Australia

Warning of tick season with real bite

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Pet owners on the east coast of Australia know to be mindful of ticks, but unseasonal weather means Victorian residents should also be on alert.

Traditionally, ticks are more prevalent along the coastline of NSW and Queensland, while some cases also occur in and around Victorian border towns.

But RSPCA Victoria’s chief vet Bronwyn Oke said there have been reports of ticks affecting pets even in the Melbourne suburbs.

“Tick season is definitely upon us,” Dr Oke told AAP.

“It’s a tricky one in Victoria, because we usually only see it in certain parts like Lakes Entrance, there’s a little Gippsland belt, but we’ve seen a little patch in Eltham and Diamond Creek.”

The unseasonal wet weather could be the reason for the unexpected boom as well as more people returning from travel along the coastline.

Tick season typically lasts from October until March, but heavy rain in spring and summer can lead to a rise in cases.

Dr Oke said some ticks can travel in camping gear or clothing, affecting family pets when they get home.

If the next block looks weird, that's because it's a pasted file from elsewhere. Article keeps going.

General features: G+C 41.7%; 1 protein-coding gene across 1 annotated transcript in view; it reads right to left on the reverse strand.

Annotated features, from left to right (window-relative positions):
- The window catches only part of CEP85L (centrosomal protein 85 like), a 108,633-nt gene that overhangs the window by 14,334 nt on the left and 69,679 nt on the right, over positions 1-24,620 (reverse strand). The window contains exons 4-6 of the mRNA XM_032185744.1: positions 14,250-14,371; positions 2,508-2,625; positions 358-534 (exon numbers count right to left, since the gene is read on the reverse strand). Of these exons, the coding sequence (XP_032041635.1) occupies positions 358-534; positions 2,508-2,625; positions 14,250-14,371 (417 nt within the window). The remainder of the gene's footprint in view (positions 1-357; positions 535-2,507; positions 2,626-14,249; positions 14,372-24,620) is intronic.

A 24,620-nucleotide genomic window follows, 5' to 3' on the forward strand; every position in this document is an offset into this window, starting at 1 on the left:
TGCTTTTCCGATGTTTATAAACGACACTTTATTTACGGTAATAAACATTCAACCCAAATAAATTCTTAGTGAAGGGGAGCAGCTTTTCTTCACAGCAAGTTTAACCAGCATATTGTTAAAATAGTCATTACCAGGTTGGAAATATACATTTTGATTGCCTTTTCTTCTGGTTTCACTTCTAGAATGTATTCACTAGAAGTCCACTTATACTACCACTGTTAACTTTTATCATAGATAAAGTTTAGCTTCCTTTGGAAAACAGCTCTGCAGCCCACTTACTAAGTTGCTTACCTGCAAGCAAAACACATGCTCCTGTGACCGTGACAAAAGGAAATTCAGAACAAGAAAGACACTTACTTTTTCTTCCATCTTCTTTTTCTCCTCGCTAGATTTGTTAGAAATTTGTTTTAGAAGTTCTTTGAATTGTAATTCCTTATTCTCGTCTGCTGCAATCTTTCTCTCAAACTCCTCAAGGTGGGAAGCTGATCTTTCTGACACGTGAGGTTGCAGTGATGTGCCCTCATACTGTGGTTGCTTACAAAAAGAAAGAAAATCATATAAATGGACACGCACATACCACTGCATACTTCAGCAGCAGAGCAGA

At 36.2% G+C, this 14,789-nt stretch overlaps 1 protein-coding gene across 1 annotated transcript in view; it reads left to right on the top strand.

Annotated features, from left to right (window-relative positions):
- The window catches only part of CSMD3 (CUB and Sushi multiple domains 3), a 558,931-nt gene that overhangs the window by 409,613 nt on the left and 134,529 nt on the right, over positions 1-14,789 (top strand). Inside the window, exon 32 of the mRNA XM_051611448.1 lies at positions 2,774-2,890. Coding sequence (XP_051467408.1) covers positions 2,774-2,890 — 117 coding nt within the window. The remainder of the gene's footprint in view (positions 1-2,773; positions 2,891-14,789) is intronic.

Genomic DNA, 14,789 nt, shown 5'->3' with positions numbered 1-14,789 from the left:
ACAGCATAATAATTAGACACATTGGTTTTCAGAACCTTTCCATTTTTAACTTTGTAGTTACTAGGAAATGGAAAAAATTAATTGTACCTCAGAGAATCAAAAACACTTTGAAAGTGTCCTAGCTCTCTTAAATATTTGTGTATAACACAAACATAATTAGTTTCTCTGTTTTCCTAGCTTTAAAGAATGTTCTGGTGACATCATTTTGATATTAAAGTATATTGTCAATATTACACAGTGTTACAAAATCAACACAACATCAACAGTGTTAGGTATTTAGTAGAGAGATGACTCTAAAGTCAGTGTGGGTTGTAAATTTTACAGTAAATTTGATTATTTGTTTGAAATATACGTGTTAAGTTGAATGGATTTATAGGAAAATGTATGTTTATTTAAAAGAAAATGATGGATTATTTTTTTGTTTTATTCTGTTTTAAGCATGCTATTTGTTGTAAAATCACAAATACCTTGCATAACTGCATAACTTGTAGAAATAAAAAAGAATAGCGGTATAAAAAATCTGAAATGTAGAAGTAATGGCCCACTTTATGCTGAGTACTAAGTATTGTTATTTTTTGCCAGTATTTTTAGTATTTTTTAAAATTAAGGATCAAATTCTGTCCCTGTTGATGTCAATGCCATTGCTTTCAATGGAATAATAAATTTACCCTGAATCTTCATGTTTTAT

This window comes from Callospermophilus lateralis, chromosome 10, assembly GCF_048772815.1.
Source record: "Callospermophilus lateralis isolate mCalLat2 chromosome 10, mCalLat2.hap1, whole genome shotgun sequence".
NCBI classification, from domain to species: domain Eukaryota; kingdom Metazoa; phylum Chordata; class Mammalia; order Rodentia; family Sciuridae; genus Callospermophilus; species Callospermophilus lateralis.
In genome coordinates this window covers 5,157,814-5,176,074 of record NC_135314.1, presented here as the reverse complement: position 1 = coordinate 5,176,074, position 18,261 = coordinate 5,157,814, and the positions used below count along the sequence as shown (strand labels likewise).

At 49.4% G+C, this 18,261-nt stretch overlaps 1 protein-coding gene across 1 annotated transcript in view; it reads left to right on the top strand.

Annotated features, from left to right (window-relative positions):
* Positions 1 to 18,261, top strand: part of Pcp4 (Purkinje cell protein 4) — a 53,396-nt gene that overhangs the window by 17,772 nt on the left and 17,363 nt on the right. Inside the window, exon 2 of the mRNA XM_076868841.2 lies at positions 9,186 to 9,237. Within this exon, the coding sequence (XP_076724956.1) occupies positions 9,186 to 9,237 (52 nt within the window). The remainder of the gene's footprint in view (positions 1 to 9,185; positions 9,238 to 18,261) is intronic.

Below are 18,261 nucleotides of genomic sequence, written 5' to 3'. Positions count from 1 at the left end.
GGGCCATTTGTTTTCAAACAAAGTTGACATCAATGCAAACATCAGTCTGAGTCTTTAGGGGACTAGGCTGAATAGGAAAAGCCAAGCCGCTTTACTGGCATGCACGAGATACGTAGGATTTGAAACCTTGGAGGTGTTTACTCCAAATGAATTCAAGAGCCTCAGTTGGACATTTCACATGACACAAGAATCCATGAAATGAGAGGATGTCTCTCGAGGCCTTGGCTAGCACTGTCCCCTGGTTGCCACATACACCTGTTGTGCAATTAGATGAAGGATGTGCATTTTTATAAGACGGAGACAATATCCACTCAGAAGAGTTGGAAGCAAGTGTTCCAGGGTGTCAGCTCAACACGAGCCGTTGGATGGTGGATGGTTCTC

Ticks are parasites that feed on human and animal blood.

Australia has three main species of tick affecting pets – the bush tick, brown dog tick and the paralysis tick.

The latter is found in the smallest area, but its bite can prove fatal to animals.

This year’s spike in cases has already led to a nationwide shortage of the antiserum used to treat affected pets.

Dr Oke said it was important to take preventative action against ticks and know what to do in the case of a serious bite.

“If you’re going into a public area, make sure your dog is groomed, because it’s going to help you pick up if there are ticks a little bit earlier,” she said.

“And if you’re in an area where ticks are prevalent, give your pet a really big massage and pats everyday so you can feel something. Preventative medicine is also important.”

Preventative treatments include tick collars, chews, tablets and topical products.

Dr Oke said common sites to find ticks were on the head, ears, mouth, toes or groin, but she suggested checking everywhere on an animal to be sure.

Symptoms of a tick bite:

  • Redness and swelling at the bite site
  • Loss of coordination in the hind legs
  • Change in bark or meow
  • Retching, coughing and vomiting
  • Excessive salivation
  • Appetite loss
  • Progressive paralysis
  • Difficulty breathing



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